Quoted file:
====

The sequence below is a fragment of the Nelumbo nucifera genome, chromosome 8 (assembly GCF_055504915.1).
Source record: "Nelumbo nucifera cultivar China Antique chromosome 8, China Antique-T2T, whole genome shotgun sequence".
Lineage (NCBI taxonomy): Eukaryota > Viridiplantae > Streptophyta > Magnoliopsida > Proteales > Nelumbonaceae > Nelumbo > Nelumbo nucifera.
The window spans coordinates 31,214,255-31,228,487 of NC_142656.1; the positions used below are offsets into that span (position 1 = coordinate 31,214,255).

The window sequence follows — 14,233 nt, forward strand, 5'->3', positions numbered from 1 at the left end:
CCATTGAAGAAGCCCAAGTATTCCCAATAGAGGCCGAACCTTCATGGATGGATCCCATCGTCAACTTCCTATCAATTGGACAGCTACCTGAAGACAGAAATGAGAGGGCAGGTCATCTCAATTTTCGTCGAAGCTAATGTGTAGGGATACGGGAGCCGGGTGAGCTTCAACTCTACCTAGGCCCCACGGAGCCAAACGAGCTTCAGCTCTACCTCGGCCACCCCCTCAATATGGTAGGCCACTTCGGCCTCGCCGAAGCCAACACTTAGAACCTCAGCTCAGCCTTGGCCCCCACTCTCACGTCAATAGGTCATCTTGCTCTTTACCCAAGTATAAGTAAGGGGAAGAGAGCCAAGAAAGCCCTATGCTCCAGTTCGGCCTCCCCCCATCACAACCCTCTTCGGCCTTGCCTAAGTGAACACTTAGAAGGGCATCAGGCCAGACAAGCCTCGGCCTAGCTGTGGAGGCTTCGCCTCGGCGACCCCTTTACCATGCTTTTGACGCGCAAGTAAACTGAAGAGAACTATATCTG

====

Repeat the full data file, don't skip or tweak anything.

The sequence below is a fragment of the Nelumbo nucifera genome, chromosome 8 (assembly GCF_055504915.1).
Source record: "Nelumbo nucifera cultivar China Antique chromosome 8, China Antique-T2T, whole genome shotgun sequence".
Lineage (NCBI taxonomy): Eukaryota > Viridiplantae > Streptophyta > Magnoliopsida > Proteales > Nelumbonaceae > Nelumbo > Nelumbo nucifera.
The window spans coordinates 31,214,255-31,228,487 of NC_142656.1; the positions used below are offsets into that span (position 1 = coordinate 31,214,255).

The window sequence follows — 14,233 nt, forward strand, 5'->3', positions numbered from 1 at the left end:
CCATTGAAGAAGCCCAAGTATTCCCAATAGAGGCCGAACCTTCATGGATGGATCCCATCGTCAACTTCCTATCAATTGGACAGCTACCTGAAGACAGAAATGAGAGGGCAGGTCATCTCAATTTTCGTCGAAGCTAATGTGTAGGGATACGGGAGCCGGGTGAGCTTCAACTCTACCTAGGCCCCACGGAGCCAAACGAGCTTCAGCTCTACCTCGGCCACCCCCTCAATATGGTAGGCCACTTCGGCCTCGCCGAAGCCAACACTTAGAACCTCAGCTCAGCCTTGGCCCCCACTCTCACGTCAATAGGTCATCTTGCTCTTTACCCAAGTATAAGTAAGGGGAAGAGAGCCAAGAAAGCCCTATGCTCCAGTTCGGCCTCCCCCCATCACAACCCTCTTCGGCCTTGCCTAAGTGAACACTTAGAAGGGCATCAGGCCAGACAAGCCTCGGCCTAGCTGTGGAGGCTTCGCCTCGGCGACCCCTTTACCATGCTTTTGACGCGCAAGTAAACTGAAGAGAACTATATCTG